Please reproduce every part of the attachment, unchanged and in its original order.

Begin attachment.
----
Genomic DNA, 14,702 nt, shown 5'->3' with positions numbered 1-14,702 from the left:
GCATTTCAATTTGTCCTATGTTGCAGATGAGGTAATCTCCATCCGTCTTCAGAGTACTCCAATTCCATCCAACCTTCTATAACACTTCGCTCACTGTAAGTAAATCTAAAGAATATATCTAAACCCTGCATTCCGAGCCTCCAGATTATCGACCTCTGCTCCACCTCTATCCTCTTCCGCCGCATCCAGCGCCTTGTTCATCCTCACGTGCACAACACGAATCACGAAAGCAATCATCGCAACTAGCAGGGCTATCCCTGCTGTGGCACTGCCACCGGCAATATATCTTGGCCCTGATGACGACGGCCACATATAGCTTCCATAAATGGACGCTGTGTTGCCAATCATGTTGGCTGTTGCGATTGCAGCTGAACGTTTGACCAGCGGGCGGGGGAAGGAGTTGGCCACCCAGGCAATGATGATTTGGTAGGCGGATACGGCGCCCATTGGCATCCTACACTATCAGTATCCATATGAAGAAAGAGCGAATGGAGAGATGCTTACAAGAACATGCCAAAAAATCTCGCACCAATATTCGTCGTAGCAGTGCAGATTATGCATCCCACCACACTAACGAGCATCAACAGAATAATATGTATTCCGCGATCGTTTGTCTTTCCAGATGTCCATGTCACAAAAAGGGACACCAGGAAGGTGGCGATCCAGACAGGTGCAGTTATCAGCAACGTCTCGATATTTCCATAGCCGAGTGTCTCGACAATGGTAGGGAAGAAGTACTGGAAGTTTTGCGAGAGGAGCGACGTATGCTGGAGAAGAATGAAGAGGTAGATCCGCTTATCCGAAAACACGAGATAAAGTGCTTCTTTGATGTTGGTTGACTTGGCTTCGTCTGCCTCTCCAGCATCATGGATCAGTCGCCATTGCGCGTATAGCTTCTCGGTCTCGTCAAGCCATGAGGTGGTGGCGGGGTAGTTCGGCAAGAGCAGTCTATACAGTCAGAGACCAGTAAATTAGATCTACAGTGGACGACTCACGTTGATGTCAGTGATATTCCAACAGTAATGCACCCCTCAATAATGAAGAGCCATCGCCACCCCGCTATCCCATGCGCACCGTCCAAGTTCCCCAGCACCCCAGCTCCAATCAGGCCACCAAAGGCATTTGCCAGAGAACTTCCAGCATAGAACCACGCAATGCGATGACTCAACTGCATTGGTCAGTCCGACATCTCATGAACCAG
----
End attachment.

Genomic DNA, 14,702 nt, shown 5'->3' with positions numbered 1-14,702 from the left:
GCATTTCAATTTGTCCTATGTTGCAGATGAGGTAATCTCCATCCGTCTTCAGAGTACTCCAATTCCATCCAACCTTCTATAACACTTCGCTCACTGTAAGTAAATCTAAAGAATATATCTAAACCCTGCATTCCGAGCCTCCAGATTATCGACCTCTGCTCCACCTCTATCCTCTTCCGCCGCATCCAGCGCCTTGTTCATCCTCACGTGCACAACACGAATCACGAAAGCAATCATCGCAACTAGCAGGGCTATCCCTGCTGTGGCACTGCCACCGGCAATATATCTTGGCCCTGATGACGACGGCCACATATAGCTTCCATAAATGGACGCTGTGTTGCCAATCATGTTGGCTGTTGCGATTGCAGCTGAACGTTTGACCAGCGGGCGGGGGAAGGAGTTGGCCACCCAGGCAATGATGATTTGGTAGGCGGATACGGCGCCCATTGGCATCCTACACTATCAGTATCCATATGAAGAAAGAGCGAATGGAGAGATGCTTACAAGAACATGCCAAAAAATCTCGCACCAATATTCGTCGTAGCAGTGCAGATTATGCATCCCACCACACTAACGAGCATCAACAGAATAATATGTATTCCGCGATCGTTTGTCTTTCCAGATGTCCATGTCACAAAAAGGGACACCAGGAAGGTGGCGATCCAGACAGGTGCAGTTATCAGCAACGTCTCGATATTTCCATAGCCGAGTGTCTCGACAATGGTAGGGAAGAAGTACTGGAAGTTTTGCGAGAGGAGCGACGTATGCTGGAGAAGAATGAAGAGGTAGATCCGCTTATCCGAAAACACGAGATAAAGTGCTTCTTTGATGTTGGTTGACTTGGCTTCGTCTGCCTCTCCAGCATCATGGATCAGTCGCCATTGCGCGTATAGCTTCTCGGTCTCGTCAAGCCATGAGGTGGTGGCGGGGTAGTTCGGCAAGAGCAGTCTATACAGTCAGAGACCAGTAAATTAGATCTACAGTGGACGACTCACGTTGATGTCAGTGATATTCCAACAGTAATGCACCCCTCAATAATGAAGAGCCATCGCCACCCCGCTATCCCATGCGCACCGTCCAAGTTCCCCAGCACCCCAGCTCCAATCAGGCCACCAAAGGCATTTGCCAGAGAACTTCCAGCATAGAACCACGCAATGCGATGACTCAACTGCATTGGTCAGTCCGACATCTCATGAACCAG